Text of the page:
Ahead of the 50th anniversary of hip-hop, U.S. Sen. Kirsten Gillibrand, Senate Majority Leader Chuck Schumer, and U.S. Rep. Jamaal Bowman joined together on Jan. 29 at the construction site of the Universal Hip Hop Museum in the Bronx to announce $5 million in federal funding to help preserve and celebrate hip hop music’s history and influence over American culture.
The Universal Hip Hop Museum will become a tourist hub honoring the music genre’s influence over art, music, fashion, film, marketing and entertainment, and celebrating the pioneers who built the culture, such as Grandmaster Flash and the Furious Five, DJ Red Alert, Run DMC and KRS-One.
The funds attained by Gillibrand, Schumer, and Bowman will go toward the construction of the facility, as well as K-12 educational programming.
The lawmakers were also joined by state Sens. José Serrano and Jamaal Bailey, Bronx Borough President Vanessa Gibson, former Bronx Borough President Ruben Diaz Jr., Andre Rainey, a hip-hop artist and the former mayor of Peekskill Mayor, KRS-One, G. Simone, Roxanne Shanté, Grandmaster Flash, Eric B. and Grand WizzardTheodore.
“The Bronx has historically been a creative incubator, nurturing so many genres of music ranging from doo-wop to salsa, but few genres have left a greater mark than hip hop music,” said Gillibrand. “It is amazing to see that what started as a party in the basement of 1520 Sedgwick Avenue became a global phenomenon that spawned artists and entrepreneurs like Jay-Z, Queen Latifah, Pitbull, and 50 Cent. With the 50th anniversary of hip hop right around the corner, I am proud to have secured funds to help the Universal Hip Hop Museum celebrate everything that is beautiful about hip hop culture.”
Schumer said the funding will allow visitors from around the world to learn more about hip hop culture.
“Since its birth in the Bronx 50 years ago, Hip Hop culture has transcended language, race, age, in addition to geographic and socioeconomic barriers,” he said. “It is a uniquely American art form that has become a global cultural movement.”
Bowman, one of the champions of the museum, said the art form “transcends beyond our borders.”
“For people who were disconnected from their continent, from their language, from their culture, and from their ancestry, Hip Hop represents the rebirth of a civilization,” Bowman said. “The pioneers of Hip Hop created a vessel that grew to impact nearly every facet of American culture and this funding is only the start of prioritizing and honoring those in our country who have paved the way for many generations to come.”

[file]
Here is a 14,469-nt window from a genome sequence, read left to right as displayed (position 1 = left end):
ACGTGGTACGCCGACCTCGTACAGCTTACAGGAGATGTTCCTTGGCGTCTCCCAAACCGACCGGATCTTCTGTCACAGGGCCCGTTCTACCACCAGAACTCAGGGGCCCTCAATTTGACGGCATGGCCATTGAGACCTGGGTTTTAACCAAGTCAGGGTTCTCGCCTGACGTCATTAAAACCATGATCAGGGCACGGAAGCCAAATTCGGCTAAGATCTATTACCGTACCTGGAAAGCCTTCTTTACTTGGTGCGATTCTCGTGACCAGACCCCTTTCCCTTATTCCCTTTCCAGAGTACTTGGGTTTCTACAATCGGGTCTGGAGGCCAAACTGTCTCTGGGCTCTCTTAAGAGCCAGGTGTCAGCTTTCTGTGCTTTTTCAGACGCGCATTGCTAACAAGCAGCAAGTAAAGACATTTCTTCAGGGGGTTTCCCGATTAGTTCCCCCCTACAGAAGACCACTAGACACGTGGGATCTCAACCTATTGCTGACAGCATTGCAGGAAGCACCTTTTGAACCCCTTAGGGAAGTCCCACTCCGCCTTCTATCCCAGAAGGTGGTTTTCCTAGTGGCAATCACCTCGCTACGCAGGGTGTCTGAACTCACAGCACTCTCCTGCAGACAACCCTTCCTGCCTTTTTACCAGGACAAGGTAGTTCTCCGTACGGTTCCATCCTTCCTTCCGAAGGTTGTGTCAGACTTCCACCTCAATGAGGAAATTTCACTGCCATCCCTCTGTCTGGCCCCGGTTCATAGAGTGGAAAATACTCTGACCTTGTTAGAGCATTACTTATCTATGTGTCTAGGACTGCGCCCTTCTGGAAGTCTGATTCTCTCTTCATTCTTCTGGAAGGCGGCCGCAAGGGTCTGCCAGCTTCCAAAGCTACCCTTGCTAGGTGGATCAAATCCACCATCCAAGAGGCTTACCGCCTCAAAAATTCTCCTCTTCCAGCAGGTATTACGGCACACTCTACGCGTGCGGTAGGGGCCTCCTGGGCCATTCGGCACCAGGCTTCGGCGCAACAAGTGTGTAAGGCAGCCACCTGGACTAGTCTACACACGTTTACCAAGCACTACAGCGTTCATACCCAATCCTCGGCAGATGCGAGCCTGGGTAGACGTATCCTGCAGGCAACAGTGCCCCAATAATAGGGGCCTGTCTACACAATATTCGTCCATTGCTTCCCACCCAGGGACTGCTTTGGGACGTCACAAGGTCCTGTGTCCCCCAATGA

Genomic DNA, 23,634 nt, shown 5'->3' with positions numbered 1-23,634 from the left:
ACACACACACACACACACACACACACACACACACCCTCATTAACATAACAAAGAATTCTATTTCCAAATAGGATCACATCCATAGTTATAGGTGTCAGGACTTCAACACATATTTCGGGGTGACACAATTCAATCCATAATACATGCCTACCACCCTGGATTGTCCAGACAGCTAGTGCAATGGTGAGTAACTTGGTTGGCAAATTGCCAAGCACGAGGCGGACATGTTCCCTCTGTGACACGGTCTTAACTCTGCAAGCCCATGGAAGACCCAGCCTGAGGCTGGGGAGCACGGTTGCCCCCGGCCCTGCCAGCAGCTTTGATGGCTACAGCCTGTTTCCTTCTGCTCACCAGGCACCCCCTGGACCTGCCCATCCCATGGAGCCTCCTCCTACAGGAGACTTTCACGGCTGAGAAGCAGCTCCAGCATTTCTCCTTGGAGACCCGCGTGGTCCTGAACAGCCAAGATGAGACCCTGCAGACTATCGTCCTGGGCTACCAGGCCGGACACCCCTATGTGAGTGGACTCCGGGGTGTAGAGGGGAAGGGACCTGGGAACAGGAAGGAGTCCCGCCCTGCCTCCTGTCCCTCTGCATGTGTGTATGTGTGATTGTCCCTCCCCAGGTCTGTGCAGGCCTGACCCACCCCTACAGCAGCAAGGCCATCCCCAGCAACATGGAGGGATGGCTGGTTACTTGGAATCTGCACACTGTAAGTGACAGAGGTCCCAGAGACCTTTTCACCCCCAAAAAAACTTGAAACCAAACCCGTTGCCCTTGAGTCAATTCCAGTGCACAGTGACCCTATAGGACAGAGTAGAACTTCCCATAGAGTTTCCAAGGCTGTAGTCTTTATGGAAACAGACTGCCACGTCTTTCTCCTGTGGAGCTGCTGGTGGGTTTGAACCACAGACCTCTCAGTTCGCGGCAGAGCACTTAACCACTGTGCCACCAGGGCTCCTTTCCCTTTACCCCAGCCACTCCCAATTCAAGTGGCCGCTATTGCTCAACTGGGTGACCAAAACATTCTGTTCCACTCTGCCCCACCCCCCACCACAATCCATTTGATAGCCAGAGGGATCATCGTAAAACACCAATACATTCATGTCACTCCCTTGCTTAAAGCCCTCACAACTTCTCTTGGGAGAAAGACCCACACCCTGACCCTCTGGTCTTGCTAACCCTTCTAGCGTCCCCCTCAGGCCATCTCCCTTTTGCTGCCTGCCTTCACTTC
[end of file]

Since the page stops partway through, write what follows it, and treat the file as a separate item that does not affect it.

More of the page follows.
Bailey said the initiative is important to him personally.
“As a Bronx kid raised by hip hop, it’s an incredible moment to see hip hop’s global impact celebrated in this way. You can’t write the history of hip hop without The Bronx – the borough that gave birth to hip hop, cultivated its evolution, and inspired artists and lovers of hip hop across the world,” he said. “Hip hop changed the culture, and now its impact will be celebrated with the world and countless future generations.”
Anchored in the borough that gave birth to the musical genre, the Universal Hip Hop Museum is the only state-chartered educational museum that is focused on preserving the genre’s deep musical history and celebrating the five elements of hip-hop’s culture: emceeing, DJing, breakdancing, graffiti art and knowledge. The Universal Hip Hop Museum, which broke ground in the South Bronx in May 2021, is slated to open in 2024.
The funds attained for the Universal Hip Hop Museum were part of the final omnibus funding package for Fiscal Year 2023. Gillibrand, Schumer and Bronx representatives secured a total of $18.2 million for projects across the borough, including educational programs at Hostos Community College of CUNY, improvements to health care access and facilities at Montefiore Medical Center and NYC Health + Hospitals – Lincoln Medical and Mental Health Center, and building construction at cultural centers like the New York Botanical Garden.
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